The Age of Diplomacy is Over

The Age of Diplomacy is Over

The dynamics of global conflict are too fluid for the traditional Westphalian state system.

A new front has opened up in the Gaza conflict. The new front is not Lebanon or the West Bank, but one whereby all the traditional forms of war have ended. The essential features of war since the nation-state ascendancy post-Westphalia were, from the Medieval period onwards, wars of the “just state.” Wars were essentially conflicts between noble families, and since the average European traveled within a maximum radius of fifty kilometers throughout their life, war was something “out there,” not “imminent.” Conflicts didn't draw in disparate neighbors or nation-states on the other side of the known world. This began after the formation of nation-states in the nineteenth century. It also resulted from the contradistinction between maritime (the British Empire) and land-based (Germany in the twentieth century) ascendancies. The United States inherited the mantle of the maritime ascendancy but is now losing it.

Last month, Houthi rebels managed to kidnap the crew of an Israeli chartered ship in the Red Sea shipping lane. The import of this is not the disappearance of the poor crew of twenty-five non-Israelis but the nature of modern conflict. For Israel, the event constituted another front. For the globalized world, it was another example of the dysfunctional nature of modern geopolitics. The Houthis descent from a helicopter to capture the ship illustrates the fluidity, the fall of any semblance of “morality” from international affairs, the ending of borders, and the end of diplomacy. 

No longer is diplomacy a chin wag between Napoleon and Alexander on a raft in the middle of the River Niemen at Tilsit in 1807, complete with fine wines and French cheeses. The forms of war have changed; solutions are technical and violent. The first maneuver is sending nuclear submarines to the Mediterranean. The age of diplomacy has shifted to the realm of computer games. We are now in danger of “technifying” reality. We can become distant from its consequences, immune to suffering.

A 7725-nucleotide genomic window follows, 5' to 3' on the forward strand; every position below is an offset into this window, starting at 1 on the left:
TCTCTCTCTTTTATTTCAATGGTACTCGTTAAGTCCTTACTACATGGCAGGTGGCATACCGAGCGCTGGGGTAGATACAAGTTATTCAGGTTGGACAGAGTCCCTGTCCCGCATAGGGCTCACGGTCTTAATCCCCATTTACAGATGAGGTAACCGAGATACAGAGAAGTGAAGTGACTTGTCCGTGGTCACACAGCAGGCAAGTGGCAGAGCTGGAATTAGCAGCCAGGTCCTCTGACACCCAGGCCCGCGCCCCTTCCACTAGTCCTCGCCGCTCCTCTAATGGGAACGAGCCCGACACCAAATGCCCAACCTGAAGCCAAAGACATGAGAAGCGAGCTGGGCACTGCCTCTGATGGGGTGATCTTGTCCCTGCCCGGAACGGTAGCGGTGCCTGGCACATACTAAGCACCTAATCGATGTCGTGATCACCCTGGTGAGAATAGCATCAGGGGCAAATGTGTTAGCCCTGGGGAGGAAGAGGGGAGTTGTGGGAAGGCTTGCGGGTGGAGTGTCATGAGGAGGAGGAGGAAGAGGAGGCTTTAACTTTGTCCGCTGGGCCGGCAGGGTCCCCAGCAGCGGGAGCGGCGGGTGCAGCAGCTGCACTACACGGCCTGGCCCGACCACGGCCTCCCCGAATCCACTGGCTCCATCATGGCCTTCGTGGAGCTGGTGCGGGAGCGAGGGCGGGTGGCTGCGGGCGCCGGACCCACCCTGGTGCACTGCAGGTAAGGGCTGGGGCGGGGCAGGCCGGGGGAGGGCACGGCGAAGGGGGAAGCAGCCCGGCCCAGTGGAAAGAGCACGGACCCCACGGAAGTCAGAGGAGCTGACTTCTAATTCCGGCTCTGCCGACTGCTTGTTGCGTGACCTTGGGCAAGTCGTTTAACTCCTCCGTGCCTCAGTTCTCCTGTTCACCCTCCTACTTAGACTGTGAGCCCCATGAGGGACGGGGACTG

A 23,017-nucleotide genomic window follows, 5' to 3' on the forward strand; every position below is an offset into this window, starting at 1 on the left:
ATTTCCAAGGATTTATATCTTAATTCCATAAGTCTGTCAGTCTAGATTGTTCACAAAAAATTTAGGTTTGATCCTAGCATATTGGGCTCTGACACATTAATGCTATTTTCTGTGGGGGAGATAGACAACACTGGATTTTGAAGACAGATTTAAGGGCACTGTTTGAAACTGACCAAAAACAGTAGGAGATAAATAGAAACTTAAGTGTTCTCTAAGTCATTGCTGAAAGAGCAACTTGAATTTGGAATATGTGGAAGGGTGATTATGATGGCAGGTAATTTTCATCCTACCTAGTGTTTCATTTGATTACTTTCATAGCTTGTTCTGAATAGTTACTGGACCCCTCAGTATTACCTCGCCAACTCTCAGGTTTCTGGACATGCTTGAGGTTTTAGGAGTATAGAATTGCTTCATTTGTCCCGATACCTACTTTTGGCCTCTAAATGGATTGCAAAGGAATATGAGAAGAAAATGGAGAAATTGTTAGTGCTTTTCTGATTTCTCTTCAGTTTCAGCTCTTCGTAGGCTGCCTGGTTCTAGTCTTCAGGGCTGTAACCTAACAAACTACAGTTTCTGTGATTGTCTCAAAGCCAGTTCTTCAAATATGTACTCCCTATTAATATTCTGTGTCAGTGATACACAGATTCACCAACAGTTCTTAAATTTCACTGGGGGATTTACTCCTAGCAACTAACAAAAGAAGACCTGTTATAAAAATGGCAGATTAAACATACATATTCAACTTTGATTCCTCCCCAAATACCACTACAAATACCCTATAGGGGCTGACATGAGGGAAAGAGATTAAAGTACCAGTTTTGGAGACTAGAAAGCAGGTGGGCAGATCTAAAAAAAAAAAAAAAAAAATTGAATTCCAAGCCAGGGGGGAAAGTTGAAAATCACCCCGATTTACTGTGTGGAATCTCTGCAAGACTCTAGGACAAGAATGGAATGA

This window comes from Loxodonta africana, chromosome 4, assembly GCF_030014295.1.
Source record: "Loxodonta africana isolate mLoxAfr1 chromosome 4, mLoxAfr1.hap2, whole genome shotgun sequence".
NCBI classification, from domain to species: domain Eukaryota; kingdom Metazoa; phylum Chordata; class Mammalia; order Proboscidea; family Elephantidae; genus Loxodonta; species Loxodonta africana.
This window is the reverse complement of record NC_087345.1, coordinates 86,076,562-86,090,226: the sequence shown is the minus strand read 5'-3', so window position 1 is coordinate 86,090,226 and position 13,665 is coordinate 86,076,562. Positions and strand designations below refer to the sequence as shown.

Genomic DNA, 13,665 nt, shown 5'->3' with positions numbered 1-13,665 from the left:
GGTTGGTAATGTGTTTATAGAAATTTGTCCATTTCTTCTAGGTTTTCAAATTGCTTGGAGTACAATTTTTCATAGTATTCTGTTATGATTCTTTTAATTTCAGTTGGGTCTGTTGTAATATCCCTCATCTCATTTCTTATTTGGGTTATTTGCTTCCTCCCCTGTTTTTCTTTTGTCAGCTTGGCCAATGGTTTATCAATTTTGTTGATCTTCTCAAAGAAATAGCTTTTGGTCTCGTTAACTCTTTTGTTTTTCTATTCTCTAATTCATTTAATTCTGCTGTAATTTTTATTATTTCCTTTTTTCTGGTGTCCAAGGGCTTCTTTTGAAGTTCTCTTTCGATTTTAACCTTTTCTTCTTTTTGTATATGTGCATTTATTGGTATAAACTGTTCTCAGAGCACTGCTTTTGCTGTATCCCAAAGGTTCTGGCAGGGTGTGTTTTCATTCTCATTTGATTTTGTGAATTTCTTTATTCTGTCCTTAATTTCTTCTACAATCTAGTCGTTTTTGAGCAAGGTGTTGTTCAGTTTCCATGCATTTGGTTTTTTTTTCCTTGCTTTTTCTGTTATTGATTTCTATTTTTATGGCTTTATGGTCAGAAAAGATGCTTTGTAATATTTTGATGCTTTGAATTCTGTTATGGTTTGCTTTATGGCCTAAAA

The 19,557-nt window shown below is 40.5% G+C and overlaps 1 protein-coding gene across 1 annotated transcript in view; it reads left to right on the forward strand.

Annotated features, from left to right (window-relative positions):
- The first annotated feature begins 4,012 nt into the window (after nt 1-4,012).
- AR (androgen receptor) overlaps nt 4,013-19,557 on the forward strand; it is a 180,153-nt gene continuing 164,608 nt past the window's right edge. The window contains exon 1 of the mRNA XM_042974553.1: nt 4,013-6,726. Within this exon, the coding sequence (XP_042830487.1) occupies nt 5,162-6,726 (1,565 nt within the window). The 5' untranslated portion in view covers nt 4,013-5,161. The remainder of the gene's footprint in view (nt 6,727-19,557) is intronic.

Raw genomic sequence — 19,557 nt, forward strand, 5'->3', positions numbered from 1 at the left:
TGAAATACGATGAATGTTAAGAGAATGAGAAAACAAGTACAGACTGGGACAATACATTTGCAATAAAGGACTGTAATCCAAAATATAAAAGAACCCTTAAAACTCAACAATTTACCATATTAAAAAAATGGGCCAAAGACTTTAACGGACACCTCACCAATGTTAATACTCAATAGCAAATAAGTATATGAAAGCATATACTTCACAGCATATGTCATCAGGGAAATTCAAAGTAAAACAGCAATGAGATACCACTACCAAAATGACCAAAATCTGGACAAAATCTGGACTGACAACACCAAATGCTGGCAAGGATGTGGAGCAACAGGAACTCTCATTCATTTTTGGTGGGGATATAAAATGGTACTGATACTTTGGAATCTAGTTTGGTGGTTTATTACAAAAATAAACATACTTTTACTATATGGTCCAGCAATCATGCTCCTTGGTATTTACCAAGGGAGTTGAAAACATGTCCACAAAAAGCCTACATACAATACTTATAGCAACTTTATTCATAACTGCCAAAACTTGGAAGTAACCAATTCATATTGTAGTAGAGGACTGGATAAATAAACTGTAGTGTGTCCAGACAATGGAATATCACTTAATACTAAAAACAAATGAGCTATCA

The new front means two things. For the world, it means globalized war. For Israel, it means becoming embedded in a diaspora of terror in a wider Islamic world. It was Thomas Hobbes’s Leviathan that introduced the total absolute boundaries of the nation-state—yet this was balanced by the idea of the justus hostis and magni homines. Even wars between kings could be limited by dynastic ties.

On the other hand, the twentieth century brought what Ernst Junger termed “a mine that detonates silently.” By that, he meant war for modernity was afar, total, against an “enemy,” “rogue state,” or the “terrorist.” The opposition becomes dehumanized, for this is the narrative of black and white, good and evil. Aligned with this movement to technicity and rationality, there was the abandonment of previous notions of “natural law” allegiances prior to the nation-state. That is—allegiances to other things besides economics, resources, or borders.

Modern technical warfare has relegated diplomacy and conceptions of natural law to the dustbins of history. Nation-states today regard with contempt the instruments of international justice: the United Nations or the International Court of Justice. Such arbitration only works on an equal playing field rather than the show trial atmosphere of many multilateral fora. Nation-states have dubious origins. The Holy Roman Empire, for instance, had the Pope or Emperor as the arbitrator of the status quo based on natural or customary law. 

Modern contestation more resembles the realms of pirates, rootless states with a fundamental commercial orientation. This leaves the world open to the death of diplomacy, a fight for resources with no underlying logos or law. Thus, modern liberal nation-states abolished the justus hostis for the ability to strike the enemy for merely territorial reasons. Kant, in his On Perpetual Peace, believed that economic cooperation would lead to perpetual peace. Hence, there would be a universal law based on a European concept of liberal democratic norms. This idea gained currency until the advent of modern total war in the twentieth century.

There is no avenue for diplomacy between modern conflicting nation-states and their constant assertion of geopolitical and resource war. International laws are redundant, for the institutions are partial and cannot appeal to the new pluralistic world as globalization hits the buffers. The new front of the post-liberal world is universal war, not universal peace.

Brian Patrick Bolger LSE, University of Liverpool. He has taught political philosophy and applied linguistics in Universities across Europe. His articles have appeared in the US, the UK, Italy, Canada, and Germany in magazines such as The American Spectator, Asian Affairs, Deliberatio, L'Indro Quotidiano Indipendente di Geopolitica, The National Interest, GeoPolitical Monitor, Merion West, Voegelin View, The Montreal Review, The European Conservative, Visegrad Insight, The Hungarian Review, The Salisbury Review, The Village, New English Review, The Burkean, The Daily GlobeAmerican Thinker, The Internationalist, Philosophy News. His new book, Nowhere Fast: Democracy and Identity in the Twenty-First Century will be published soon by Ethics International Press.